Sunday Afternoon Visits: February 28: Kidlitosphere News and Views
February 28, 2010
I've been spending some time weeding through my ridiculously large to be read pile this weekend, after a relatively hectic work-week, so I haven't had much time for reading blogs. But I managed to do a bit of catch-up today. Here are some links that I thought people might be interested in.
This year, for the first time, you can purchase stickers to place on your Cybils finalist and winning titles. All of the information, and samples of the stickers, is available at the Cybils blog.
Speaking of book-related contests, School Library Journal's annual Battle of the Kids' Books starts tomorrow. This contest pits book against book, until a field of 16 is narrowed down to one by an illustrious panel of judges. Betsy Bird has the details at A Fuse #8 Production. You can also follow the action on Twitter at @SLJsBoB or at the Battle of the Kids' Books blog.
At The Reading Tub, Terry Doherty has an interview with Liz Burns from A Chair, A Fireplace and A Tea Cozy. Terry says: "We *know* a lot about Elizabeth Burns’ book, TV and movie interests from A Chair, A Fireplace and a Tea Cozy, but she doesn’t talk much about her job as the Youth Services Consultant at the New Jersey State Library Talking Books and Braille Center. In fact, she makes it clear on the blog that what she says there is her opinion and not her employer’s. Last fall, after reading several articles about Braille literacy, I asked Liz if we could do an interview."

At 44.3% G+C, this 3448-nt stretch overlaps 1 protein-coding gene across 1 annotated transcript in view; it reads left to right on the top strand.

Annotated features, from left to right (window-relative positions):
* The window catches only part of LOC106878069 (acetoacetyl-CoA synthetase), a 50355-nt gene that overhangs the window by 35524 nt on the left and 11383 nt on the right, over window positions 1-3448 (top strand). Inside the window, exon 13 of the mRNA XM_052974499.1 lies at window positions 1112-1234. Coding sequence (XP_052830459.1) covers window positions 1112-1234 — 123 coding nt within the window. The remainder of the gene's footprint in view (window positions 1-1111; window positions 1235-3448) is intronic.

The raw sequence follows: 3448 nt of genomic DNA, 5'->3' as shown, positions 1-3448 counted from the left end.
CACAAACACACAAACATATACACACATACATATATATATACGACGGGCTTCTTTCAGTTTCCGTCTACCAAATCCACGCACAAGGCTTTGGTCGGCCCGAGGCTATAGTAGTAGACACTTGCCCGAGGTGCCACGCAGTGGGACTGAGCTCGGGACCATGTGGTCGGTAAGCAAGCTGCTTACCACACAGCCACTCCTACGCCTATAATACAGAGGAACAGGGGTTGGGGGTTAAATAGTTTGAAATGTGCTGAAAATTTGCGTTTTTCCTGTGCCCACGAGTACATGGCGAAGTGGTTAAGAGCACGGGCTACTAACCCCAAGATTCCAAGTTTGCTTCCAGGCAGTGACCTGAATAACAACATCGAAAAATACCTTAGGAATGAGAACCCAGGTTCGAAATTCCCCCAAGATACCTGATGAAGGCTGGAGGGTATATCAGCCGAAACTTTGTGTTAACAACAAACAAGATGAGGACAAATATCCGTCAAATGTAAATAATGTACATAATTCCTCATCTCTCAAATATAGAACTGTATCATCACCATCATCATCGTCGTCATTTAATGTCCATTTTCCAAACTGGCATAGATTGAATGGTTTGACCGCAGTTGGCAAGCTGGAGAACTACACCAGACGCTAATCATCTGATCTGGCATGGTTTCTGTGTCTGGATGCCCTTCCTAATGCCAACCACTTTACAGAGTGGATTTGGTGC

Speaking of Tea Cozy, Liz has sparked a discussion about the difference between "lit blogs" and "book blogs". All of the discussion is in the comments, so do go beyond the main post if you're interested in this. Personally, right at the moment, I don't have the energy for any clique-ish behavior or finger-pointing. But I'm glad that Liz is sorting things out. [See also Liz's thoughts on the new CommonSense Media ratings at Barnes & Noble's website.]
Colleen Mondor has the 12th edition of her What a Girl Wants series at Chasing Ray, with musings and book recommendations from authors about "Bad Girls" in literature. She says: "This month the panel discusses just what good and bad have to do with sex and the teenage girl, why we persist in labeling girls so much more harshly than boys and books that help readers navigate these ever present and always turbulent teen waters."
Amy has an interesting post at Literacy Launchpad about watching movies made from books, and why it's important to use them as an addition to, rather than a substitute for, reading the book.
And speaking of movies made from books, check out the new Percy Jackson Reads! poster from the ALA store. There are also bookmarks available. I think this poster would be a great classroom addition - let's by all means jump on the coattails of the popularity of the book and the movie and use them to encourage reading. I'm sure that Rick Riordan agrees.